We got the second monthly delivery of Mrs Tootlepedal’s birthday flowers today, and I hope to get a photograph of them when she has arranged them to her satisfaction. Some of last month’s flowers are still on the go.

The flying bird of the day is a chaffinch.

Published by tootlepedal

Cyclist, retired teacher, curmudgeon, keen amateur photographer.

33 thoughts on “A stroll with Mrs Tootlepedal

  1. It’s always nice to see the hair ice. I still haven’t seen any here.
    It takes a lot of time and patience to count all the growth rings in a tree.
    I’ve never seen a shrub with so many white berries. Do you know its name?

    1. Mrs T thinks that it is Sorbus cashmiriana. It is expensive to buy so I hope that she gets some luck with the berries. I agree that life may be too short to count tree rings though some scientists make it their life’s work.

  2. Tell me Tom. What’s you toad in the hole recipe. Never done it but want too.

    Get Outlook for Android ________________________________

    1. Batter: 4 oz plain flour, half pint milk, 1 egg beaten, pinch of salt and a few herbs if you like. Put flour in bowl, make a well and put the beaten egg in it, mix, add milk bit by bit, mixing as you go until you get quite a runny batter. Let it rest for a while. Heat the oven to 200 degrees fan and put a dish with some oil in it to heat up. You can either fry the sausages separately or put them in the pan in the oven for ten minutes to brown a bit. If they are not there already, put the sausages in the hot dish, pour on the batter to almost cover the sausages and cook for 25 to 30 minutes, having a look to check.

  3. I enjoyed all the photos from your day, and also found the hair ice a special treat. We are in a slightly warmer, rainier period now. It will most likely be a grey Christmas here this year.

  4. Love the tree-mendous photos and good to see hair ice again! Favourite photo is Mrs T walking down the lane it’s very atmospheric.

  5. Good to read you’re on the road to recovery. Your shot of the river could almost be our ‘creek’ this time of year… except the hillside is missing the stumps or monotonous growth of Douglas Fir trees covering it.
    In case I return to hibernating again, I’d like to wish both you and Mrs T a healthy and happy Christmas. 🙏🤗

  6. I didn’t know jackdaws pair bonded for life, I wonder, is it the same for all corvids, I’ll be googling later for that. It really was a beautiful day for a walk for you both. I’ve had a cough, cold for a fortnight now, and have been doing lateral flow tests, checking for the obvious, but thankfully all have had negative results. A lifelong friend’s 70th birthday celebration has been cancelled for next week, because of fears over getting all his oldie pals together. We all seem to be stuck in a rut because of this pandemic, and the rules keep changing. As far as I have observed most people are ignoring whatever rules are supposed to be in place anyway. Cheers.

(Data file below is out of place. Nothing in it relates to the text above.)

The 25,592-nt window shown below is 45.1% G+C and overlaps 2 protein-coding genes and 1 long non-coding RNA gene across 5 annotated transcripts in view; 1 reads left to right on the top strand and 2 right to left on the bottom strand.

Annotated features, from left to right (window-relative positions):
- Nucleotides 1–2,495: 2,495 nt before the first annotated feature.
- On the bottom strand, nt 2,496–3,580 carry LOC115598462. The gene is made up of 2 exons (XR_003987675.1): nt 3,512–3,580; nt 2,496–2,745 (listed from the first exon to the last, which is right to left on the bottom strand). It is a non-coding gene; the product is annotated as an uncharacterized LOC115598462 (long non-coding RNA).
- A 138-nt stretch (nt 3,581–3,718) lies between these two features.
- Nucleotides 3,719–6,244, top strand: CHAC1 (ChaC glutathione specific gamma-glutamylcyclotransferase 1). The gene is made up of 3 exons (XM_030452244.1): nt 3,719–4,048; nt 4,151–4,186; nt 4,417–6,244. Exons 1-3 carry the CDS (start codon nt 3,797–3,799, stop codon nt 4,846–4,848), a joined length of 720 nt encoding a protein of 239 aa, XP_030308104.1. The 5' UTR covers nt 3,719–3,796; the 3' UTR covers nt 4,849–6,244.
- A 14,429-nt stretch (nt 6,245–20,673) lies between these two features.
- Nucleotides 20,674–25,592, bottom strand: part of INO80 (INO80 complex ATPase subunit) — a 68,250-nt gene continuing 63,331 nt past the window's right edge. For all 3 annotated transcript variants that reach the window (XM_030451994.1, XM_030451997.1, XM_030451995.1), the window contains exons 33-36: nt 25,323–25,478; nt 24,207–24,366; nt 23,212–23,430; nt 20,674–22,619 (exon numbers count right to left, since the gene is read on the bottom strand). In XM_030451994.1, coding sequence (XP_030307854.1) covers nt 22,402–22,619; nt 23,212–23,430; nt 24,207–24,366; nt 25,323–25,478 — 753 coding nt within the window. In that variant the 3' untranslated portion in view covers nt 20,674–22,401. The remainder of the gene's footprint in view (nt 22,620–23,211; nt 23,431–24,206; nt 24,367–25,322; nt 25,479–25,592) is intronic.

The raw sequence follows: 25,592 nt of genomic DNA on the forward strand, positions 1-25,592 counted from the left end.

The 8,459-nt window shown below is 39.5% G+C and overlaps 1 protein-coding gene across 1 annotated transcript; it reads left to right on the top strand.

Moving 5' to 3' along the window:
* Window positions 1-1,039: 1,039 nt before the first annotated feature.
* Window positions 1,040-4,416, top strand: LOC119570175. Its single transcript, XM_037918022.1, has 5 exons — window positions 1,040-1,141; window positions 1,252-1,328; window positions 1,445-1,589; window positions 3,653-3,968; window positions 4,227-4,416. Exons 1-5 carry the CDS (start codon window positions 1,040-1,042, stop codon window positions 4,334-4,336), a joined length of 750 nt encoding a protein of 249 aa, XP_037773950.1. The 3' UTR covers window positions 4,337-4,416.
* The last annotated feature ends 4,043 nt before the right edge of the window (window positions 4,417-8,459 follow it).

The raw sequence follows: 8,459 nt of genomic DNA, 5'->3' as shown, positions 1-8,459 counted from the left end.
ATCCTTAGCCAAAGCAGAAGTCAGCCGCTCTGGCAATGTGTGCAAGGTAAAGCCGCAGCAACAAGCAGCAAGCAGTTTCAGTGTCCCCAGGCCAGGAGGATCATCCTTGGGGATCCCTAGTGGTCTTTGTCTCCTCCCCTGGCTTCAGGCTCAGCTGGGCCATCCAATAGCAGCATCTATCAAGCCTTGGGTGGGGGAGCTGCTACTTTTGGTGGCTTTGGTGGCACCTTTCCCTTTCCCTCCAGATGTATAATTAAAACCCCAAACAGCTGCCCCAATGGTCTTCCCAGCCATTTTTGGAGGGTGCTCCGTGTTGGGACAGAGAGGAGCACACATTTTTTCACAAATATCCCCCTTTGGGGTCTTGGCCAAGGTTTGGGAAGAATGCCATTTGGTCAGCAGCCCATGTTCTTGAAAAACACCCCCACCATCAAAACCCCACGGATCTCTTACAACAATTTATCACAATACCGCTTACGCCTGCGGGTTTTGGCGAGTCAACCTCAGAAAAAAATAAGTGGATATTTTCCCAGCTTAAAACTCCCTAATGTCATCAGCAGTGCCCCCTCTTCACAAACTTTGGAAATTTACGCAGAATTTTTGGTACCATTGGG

1. We are taking things very cautiously. It would be a pity to come so far without catching Covid and then fall at the final fence.

      I don’t know about pother corvids’ bonding habits.

      Have you tried the new wheel yet?

      1. No, I haven’t actually pedalled my Pioneer with the SwytchBike front wheel in place. Unfortunately, the mechanic at Merthyr Bike Workshop was unable to get the cantilever brakes in the correct position. Neither, can I. I’ve contacted SwytchBike’s help desk stating the brakepads are rubbing directly on the tyre and they have suggested changing the position of the washers on the fork interface. Which means I, now, have to have go at mechanicking? Work and home commitments has meant I have yet to get around to it. I am hoping to attempt the suggested rearrangement tomorrow morning in the shelter of our gazebo. So wish me luck, cheers.